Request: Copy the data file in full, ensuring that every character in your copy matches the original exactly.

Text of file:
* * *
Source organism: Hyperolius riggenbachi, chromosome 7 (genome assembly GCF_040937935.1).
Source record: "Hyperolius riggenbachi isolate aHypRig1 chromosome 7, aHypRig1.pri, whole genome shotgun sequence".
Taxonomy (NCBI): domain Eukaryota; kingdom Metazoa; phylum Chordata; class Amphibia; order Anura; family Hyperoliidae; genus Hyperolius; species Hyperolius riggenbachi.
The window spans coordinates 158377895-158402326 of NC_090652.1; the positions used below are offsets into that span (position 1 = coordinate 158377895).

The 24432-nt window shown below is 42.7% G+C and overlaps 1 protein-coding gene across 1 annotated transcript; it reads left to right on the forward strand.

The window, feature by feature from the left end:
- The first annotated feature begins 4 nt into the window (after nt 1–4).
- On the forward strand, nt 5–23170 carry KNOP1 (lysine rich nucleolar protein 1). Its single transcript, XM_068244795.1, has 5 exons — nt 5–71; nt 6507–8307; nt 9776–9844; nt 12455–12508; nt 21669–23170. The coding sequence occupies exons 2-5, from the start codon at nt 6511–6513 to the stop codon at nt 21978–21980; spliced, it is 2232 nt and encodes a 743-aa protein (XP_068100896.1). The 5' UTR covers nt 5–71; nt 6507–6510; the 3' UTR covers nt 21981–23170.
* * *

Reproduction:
Source organism: Hyperolius riggenbachi, chromosome 7 (genome assembly GCF_040937935.1).
Source record: "Hyperolius riggenbachi isolate aHypRig1 chromosome 7, aHypRig1.pri, whole genome shotgun sequence".
Taxonomy (NCBI): domain Eukaryota; kingdom Metazoa; phylum Chordata; class Amphibia; order Anura; family Hyperoliidae; genus Hyperolius; species Hyperolius riggenbachi.
The window spans coordinates 158377895-158402326 of NC_090652.1; the positions used below are offsets into that span (position 1 = coordinate 158377895).

The 24432-nt window shown below is 42.7% G+C and overlaps 1 protein-coding gene across 1 annotated transcript; it reads left to right on the forward strand.

The window, feature by feature from the left end:
- The first annotated feature begins 4 nt into the window (after nt 1–4).
- On the forward strand, nt 5–23170 carry KNOP1 (lysine rich nucleolar protein 1). Its single transcript, XM_068244795.1, has 5 exons — nt 5–71; nt 6507–8307; nt 9776–9844; nt 12455–12508; nt 21669–23170. The coding sequence occupies exons 2-5, from the start codon at nt 6511–6513 to the stop codon at nt 21978–21980; spliced, it is 2232 nt and encodes a 743-aa protein (XP_068100896.1). The 5' UTR covers nt 5–71; nt 6507–6510; the 3' UTR covers nt 21981–23170.